"Not--you don't mean THE Nancy Holworthy--the one that's got the money!" The excited interest in Mrs. McGuire's face and voice was as great as even Susan herself could have desired.

Susan obviously swelled with the glory of the occasion, though she still spoke with cold loftiness.

"The one and the same, Mis' McGuire."

"My stars an' stockin's, you don't say! An' they've gone to the funeral?"

"They have."

"An' they'll get the money now, I s'pose."

"They will."

"But are you sure? You know sometimes when folks expect the money they don't get it. It's been willed away to some one else."

"Yes, I know. But't won't be here," spoke Susan with decision. "Mis' Holworthy couldn't if she'd wanted to. It's all foreordained an' fixed beforehand. Daniel Burton was to get jest the annual while she lived, an' then the whole in a plump sum when she died. Well, she's dead, an' now he gets it. An' a right tidy little sum it is, too."

"Was she awful rich, Susan?"

"More'n a hundred thousand. A hundred an' fifty, I've heard say."

"My gracious me! An' to think of Daniel Burton havin' a hundred and fifty thousand dollars! What in the world will he do with it?"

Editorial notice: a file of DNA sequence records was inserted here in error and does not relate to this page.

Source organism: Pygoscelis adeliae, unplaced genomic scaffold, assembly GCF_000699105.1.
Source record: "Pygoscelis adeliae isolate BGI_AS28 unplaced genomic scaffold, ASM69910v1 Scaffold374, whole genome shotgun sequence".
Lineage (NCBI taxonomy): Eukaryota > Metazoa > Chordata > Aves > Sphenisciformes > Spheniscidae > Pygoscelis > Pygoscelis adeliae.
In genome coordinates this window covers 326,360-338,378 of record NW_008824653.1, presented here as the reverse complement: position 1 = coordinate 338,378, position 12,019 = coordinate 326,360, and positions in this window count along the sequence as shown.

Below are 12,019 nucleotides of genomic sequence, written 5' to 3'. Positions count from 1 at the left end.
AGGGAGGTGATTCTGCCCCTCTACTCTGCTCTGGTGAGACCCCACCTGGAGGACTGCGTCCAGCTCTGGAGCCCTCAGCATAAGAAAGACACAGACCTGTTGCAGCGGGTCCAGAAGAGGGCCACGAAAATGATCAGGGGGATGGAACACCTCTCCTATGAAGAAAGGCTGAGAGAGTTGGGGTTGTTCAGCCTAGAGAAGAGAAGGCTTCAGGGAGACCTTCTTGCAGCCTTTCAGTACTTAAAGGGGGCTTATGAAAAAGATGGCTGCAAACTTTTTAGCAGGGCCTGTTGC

Susan's chin came up superbly.

"Well, I can tell you one thing he'll do, Mis' McGuire. He'll stop peddlin' peas an' beans over that counter down there, an' retire to a life of ease an' laxity with his paint-brushes, as he ought to. An' he'll have somethin' fit to eat an' wear, an' Keith will, too. An' furthermore an' likewise you'll see SOME difference in this place, or my name ain't Susan Betts. Them two men have got an awful lot to live up to, an' I mean they shall understand it right away."

"Which explains this array of china an' silver, I take it," observed Mrs. McGuire dryly.

"Eh? What?" frowned Susan doubtfully; then her face cleared. "Yes, that's jest it. They've got to have things now fitted up to their new estation. We shall get more, too. We need some new teaspoons an' forks. An' I want 'em to get some of them bunion spoons."

"BUNION spoons!"

"Yes--when you eat soup out of them two-handled cups, you know. Or maybe you don't know," she corrected herself, at the odd expression that had come to Mrs. McGuire's face. "But I do. Mrs. Professor Hinkley used to have 'em. They're awful pretty an' stylish, too. And we've got to have a lot of other things--new china, an' some cut- glass, an'--"

"Well, it strikes me," interrupted Mrs. McGuire severely, "that Daniel Burton had better be puttin' his money into Liberty Bonds an' Red Cross work, instead of silver spoons an' cut-glass, in these war- times. An'--"

"My lan', Mis' McGuire!" With the sudden exclamation Susan had dropped the spoon she was polishing. Her eyes, wild and incredulous, were staring straight into the startled eyes of the woman opposite. "Do you know? Since that yeller telegram came last night tellin' us Nancy Holworthy was dead, I hain't even once thought of--the war."